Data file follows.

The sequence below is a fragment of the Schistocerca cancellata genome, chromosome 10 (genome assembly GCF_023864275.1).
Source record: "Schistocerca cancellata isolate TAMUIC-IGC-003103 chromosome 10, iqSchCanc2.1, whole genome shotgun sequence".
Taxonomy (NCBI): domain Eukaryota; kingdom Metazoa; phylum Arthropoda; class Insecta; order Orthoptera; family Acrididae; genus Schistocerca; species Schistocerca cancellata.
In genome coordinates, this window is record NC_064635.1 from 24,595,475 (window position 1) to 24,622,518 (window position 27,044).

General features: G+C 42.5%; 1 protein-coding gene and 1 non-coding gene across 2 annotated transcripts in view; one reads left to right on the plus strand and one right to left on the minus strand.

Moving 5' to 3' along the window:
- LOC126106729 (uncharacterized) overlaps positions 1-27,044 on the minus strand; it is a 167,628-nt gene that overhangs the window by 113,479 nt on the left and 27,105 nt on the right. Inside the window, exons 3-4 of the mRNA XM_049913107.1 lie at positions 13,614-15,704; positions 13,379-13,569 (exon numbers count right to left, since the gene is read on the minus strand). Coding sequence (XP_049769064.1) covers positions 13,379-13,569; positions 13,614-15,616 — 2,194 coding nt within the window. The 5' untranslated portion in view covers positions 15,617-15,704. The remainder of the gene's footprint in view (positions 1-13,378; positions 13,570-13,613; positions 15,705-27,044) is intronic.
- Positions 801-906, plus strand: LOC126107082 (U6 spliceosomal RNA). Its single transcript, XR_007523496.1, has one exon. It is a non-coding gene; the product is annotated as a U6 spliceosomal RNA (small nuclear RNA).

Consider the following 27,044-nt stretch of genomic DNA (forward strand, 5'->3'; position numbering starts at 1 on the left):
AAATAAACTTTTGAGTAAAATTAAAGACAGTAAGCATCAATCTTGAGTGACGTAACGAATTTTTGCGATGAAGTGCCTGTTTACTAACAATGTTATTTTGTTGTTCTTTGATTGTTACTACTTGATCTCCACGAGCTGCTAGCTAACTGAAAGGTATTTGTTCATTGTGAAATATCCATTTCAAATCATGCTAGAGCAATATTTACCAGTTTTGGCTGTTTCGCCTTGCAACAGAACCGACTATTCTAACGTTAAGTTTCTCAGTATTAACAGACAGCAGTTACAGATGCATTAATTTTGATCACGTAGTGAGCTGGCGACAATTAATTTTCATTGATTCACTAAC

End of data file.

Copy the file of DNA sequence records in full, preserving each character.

The sequence below is a fragment of the Schistocerca cancellata genome, chromosome 10 (genome assembly GCF_023864275.1).
Source record: "Schistocerca cancellata isolate TAMUIC-IGC-003103 chromosome 10, iqSchCanc2.1, whole genome shotgun sequence".
Taxonomy (NCBI): domain Eukaryota; kingdom Metazoa; phylum Arthropoda; class Insecta; order Orthoptera; family Acrididae; genus Schistocerca; species Schistocerca cancellata.
In genome coordinates, this window is record NC_064635.1 from 24,595,475 (window position 1) to 24,622,518 (window position 27,044).

General features: G+C 42.5%; 1 protein-coding gene and 1 non-coding gene across 2 annotated transcripts in view; one reads left to right on the plus strand and one right to left on the minus strand.

Moving 5' to 3' along the window:
- LOC126106729 (uncharacterized) overlaps positions 1-27,044 on the minus strand; it is a 167,628-nt gene that overhangs the window by 113,479 nt on the left and 27,105 nt on the right. Inside the window, exons 3-4 of the mRNA XM_049913107.1 lie at positions 13,614-15,704; positions 13,379-13,569 (exon numbers count right to left, since the gene is read on the minus strand). Coding sequence (XP_049769064.1) covers positions 13,379-13,569; positions 13,614-15,616 — 2,194 coding nt within the window. The 5' untranslated portion in view covers positions 15,617-15,704. The remainder of the gene's footprint in view (positions 1-13,378; positions 13,570-13,613; positions 15,705-27,044) is intronic.
- Positions 801-906, plus strand: LOC126107082 (U6 spliceosomal RNA). Its single transcript, XR_007523496.1, has one exon. It is a non-coding gene; the product is annotated as a U6 spliceosomal RNA (small nuclear RNA).

Consider the following 27,044-nt stretch of genomic DNA (forward strand, 5'->3'; position numbering starts at 1 on the left):
AAATAAACTTTTGAGTAAAATTAAAGACAGTAAGCATCAATCTTGAGTGACGTAACGAATTTTTGCGATGAAGTGCCTGTTTACTAACAATGTTATTTTGTTGTTCTTTGATTGTTACTACTTGATCTCCACGAGCTGCTAGCTAACTGAAAGGTATTTGTTCATTGTGAAATATCCATTTCAAATCATGCTAGAGCAATATTTACCAGTTTTGGCTGTTTCGCCTTGCAACAGAACCGACTATTCTAACGTTAAGTTTCTCAGTATTAACAGACAGCAGTTACAGATGCATTAATTTTGATCACGTAGTGAGCTGGCGACAATTAATTTTCATTGATTCACTAAC